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Diversion Programs

There is growing recognition of the importance of taking animal abuse seriously. Research on the relationship between animal abuse and other violence has resulted in law enforcement recognizing animal abuse as a “crime against society.” As a result, starting in 2016, the FBI National Incident-Based Reporting System (NIBRS) will begin collecting information on reports of animal abuse as well as arrests and convictions. NIBRS collects detailed crime statistics that law enforcement agencies nationwide provide to the FBI. The information is critical to informing law enforcement policy and practice.

Despite this important step forward, most animal abuse cases are charged as misdemeanors. There are few alternatives to hold perpetrators accountable and reduce the likelihood that they will repeat the behavior. Most people who have abused/neglected animals receive nothing more than a small fine. The result is a gap in meaningful alternatives for animal cruelty cases.

In order to address this gap, ASI has developed diversion programs for misdemeanor animal abuse offenders. Diversion programs offer a viable option to address this gap and provide early intervention, reduce cruelty to animals and humans, and reduce recidivism.

ASI offers three levels of diversion based on the severity of the offense:

  • Level I–CARE (Companion Animal Responsibility and Care): Minimum standards of care and knowledge of companion animals’ basic needs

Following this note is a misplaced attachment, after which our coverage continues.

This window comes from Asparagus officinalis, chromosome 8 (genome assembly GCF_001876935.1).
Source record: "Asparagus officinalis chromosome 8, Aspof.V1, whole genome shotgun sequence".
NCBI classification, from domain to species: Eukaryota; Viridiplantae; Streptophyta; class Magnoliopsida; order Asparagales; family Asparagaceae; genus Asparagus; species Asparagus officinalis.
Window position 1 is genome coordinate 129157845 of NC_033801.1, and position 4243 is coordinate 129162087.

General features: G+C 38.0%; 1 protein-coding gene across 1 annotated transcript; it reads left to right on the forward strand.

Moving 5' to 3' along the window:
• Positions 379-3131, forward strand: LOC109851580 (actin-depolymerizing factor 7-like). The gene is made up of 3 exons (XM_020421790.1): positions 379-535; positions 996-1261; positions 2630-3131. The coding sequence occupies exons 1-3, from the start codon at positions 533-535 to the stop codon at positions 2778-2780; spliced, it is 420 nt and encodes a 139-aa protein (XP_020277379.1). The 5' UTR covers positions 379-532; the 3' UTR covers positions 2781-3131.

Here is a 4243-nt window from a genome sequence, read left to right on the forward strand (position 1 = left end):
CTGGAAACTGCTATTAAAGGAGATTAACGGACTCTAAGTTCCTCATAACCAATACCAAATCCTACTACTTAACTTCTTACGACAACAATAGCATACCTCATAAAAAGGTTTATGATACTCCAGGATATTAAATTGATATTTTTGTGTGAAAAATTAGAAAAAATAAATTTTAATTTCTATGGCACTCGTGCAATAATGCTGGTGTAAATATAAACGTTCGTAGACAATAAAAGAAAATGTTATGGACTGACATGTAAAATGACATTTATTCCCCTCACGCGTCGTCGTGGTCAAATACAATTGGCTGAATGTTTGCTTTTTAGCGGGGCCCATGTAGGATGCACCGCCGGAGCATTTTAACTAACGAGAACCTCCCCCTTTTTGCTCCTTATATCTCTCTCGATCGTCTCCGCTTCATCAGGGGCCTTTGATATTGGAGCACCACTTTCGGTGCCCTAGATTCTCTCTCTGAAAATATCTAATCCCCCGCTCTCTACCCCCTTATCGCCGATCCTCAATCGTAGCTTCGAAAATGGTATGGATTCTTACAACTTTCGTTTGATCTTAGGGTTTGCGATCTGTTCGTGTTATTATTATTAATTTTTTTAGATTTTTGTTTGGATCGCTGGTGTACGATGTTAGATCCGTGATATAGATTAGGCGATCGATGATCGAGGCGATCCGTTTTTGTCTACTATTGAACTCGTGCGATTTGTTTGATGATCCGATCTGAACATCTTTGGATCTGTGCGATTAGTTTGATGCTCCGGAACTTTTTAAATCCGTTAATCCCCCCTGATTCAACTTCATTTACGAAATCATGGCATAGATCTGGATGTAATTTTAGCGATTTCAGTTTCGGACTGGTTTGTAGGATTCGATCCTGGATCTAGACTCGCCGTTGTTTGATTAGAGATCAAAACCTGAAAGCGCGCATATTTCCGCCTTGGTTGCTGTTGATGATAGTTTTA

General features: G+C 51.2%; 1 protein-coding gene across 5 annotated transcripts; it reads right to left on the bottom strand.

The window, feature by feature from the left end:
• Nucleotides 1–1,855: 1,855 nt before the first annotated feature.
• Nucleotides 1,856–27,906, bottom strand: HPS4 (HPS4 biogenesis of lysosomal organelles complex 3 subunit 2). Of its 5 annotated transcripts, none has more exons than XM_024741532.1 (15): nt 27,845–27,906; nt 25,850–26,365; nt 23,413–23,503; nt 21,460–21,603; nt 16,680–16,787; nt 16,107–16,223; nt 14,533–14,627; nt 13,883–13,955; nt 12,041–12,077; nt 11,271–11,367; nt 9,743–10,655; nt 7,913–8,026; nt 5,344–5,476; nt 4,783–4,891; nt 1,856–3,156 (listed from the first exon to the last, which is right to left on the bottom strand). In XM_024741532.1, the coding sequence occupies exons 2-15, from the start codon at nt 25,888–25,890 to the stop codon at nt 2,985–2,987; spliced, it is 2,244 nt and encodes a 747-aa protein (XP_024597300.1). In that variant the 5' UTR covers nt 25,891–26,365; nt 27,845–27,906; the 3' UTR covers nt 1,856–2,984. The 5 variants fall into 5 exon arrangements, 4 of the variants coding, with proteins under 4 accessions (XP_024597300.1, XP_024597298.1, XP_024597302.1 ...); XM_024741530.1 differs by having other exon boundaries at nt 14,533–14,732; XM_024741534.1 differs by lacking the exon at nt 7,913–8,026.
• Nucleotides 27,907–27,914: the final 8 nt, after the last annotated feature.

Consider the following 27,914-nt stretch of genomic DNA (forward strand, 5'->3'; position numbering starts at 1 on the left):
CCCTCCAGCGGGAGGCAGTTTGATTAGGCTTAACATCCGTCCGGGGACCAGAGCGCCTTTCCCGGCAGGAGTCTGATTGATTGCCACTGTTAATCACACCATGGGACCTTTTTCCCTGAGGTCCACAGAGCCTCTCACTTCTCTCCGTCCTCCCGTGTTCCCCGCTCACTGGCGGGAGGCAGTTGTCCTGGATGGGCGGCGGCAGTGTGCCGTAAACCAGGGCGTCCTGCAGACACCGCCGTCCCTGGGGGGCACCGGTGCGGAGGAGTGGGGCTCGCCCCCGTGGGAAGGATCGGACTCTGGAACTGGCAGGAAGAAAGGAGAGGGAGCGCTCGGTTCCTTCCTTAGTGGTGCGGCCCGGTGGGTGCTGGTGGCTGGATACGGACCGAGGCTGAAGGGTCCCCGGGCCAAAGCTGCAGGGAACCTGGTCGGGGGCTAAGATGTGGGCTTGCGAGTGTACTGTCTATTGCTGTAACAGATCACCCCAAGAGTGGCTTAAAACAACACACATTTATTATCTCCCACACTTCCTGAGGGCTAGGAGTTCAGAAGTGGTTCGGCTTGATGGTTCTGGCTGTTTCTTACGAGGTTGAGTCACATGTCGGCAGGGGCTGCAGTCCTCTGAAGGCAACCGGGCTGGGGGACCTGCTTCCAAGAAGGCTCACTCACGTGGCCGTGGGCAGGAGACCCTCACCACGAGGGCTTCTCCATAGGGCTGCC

• Level II–BARK (Behavior, Accountability, Responsibility, and Knowledge): Focused on accountability and factors that motivated the abuse or neglect, including attitudes, beliefs, and other risk factors
  • Level III–AniCare: One-on-one psychological intervention focusing on animal abuse and co-occurring issues such as substance abuse, domestic violence, and child abuse

Diversion Program Goals

Short-term goals include increasing accountability, increasing knowledge of animal care and well-being, changing attitudes and beliefs that support animal abuse, and improving self-management and interpersonal skills.

Medium-term goals include improving behavior (specifically improving the care of animals) and promoting  healthy, positive relationships with animals.

The long-term goal is decreasing recidivism.

How Does Diversion Work?

  • Assignment to diversion program at judges’ discretion based on severity, background, and other relevant factors
  • Participants who complete program may have misdemeanor charges dismissed and/or fines reduced
  • Participants may be required to complete the program in lieu of jail time (or reduction of jail time)

Following an individual’s completion of any of the diversion programs, the Court will receive a report, including information on attendance, level of participation, and a Transfer of Learning Assessment (includes open-ended questions and pre-post quantitative measures to assess knowledge of and attitudes toward animals).

Learn more: Jail Diversion Programs for Animal Abuse